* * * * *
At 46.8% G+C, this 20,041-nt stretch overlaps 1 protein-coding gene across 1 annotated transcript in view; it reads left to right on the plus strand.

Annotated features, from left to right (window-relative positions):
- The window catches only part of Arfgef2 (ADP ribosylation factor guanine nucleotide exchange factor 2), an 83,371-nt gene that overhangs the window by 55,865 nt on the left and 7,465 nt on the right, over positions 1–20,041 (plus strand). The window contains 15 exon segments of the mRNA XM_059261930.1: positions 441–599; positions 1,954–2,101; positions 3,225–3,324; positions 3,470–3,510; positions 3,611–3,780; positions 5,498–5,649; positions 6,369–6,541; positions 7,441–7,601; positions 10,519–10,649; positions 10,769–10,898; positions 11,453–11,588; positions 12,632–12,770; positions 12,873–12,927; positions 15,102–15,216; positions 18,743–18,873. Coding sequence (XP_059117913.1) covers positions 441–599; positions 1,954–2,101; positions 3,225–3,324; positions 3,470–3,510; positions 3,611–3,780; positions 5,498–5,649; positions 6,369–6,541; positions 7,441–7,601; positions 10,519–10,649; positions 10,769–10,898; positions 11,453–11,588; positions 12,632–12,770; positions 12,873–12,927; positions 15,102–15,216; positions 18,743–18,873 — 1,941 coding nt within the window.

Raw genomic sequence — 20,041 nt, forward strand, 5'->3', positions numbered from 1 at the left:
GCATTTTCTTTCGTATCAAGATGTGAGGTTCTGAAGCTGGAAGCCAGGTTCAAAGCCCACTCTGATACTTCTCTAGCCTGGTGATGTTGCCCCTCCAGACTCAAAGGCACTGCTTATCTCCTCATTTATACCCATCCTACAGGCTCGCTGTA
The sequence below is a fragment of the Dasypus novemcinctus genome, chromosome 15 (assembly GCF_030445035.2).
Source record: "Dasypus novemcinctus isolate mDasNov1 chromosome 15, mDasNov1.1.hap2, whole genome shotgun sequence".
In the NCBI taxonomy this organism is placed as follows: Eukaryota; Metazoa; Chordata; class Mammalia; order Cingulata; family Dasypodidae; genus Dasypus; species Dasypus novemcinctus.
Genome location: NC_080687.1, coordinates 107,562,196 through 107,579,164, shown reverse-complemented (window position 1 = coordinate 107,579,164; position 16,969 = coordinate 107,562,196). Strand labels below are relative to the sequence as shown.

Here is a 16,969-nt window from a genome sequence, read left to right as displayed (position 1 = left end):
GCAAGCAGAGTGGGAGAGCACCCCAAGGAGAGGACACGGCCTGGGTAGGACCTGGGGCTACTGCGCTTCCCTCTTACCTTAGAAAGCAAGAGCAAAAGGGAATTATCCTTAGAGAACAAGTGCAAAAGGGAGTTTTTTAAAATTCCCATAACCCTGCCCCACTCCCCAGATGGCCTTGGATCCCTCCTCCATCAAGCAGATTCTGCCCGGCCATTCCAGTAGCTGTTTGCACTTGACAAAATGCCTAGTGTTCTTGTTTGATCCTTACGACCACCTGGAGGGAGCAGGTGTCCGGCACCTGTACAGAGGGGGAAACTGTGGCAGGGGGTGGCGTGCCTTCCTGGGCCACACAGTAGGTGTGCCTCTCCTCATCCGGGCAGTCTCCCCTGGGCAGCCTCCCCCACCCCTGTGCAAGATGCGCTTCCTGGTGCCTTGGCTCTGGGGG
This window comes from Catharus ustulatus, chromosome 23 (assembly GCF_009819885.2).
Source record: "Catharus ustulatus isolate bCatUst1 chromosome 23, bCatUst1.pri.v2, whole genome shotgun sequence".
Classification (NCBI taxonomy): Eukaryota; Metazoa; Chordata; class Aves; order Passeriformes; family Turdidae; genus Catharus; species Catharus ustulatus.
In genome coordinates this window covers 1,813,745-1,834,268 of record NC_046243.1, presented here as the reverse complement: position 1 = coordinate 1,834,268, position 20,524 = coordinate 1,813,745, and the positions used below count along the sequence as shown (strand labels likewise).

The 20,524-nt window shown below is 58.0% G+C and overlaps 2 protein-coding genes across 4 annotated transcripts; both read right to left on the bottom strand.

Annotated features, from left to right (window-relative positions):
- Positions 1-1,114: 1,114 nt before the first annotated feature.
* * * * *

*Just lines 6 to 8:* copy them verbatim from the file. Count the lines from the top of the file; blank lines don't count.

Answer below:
The sequence below is a fragment of the Dasypus novemcinctus genome, chromosome 15 (assembly GCF_030445035.2).
Source record: "Dasypus novemcinctus isolate mDasNov1 chromosome 15, mDasNov1.1.hap2, whole genome shotgun sequence".
In the NCBI taxonomy this organism is placed as follows: Eukaryota; Metazoa; Chordata; class Mammalia; order Cingulata; family Dasypodidae; genus Dasypus; species Dasypus novemcinctus.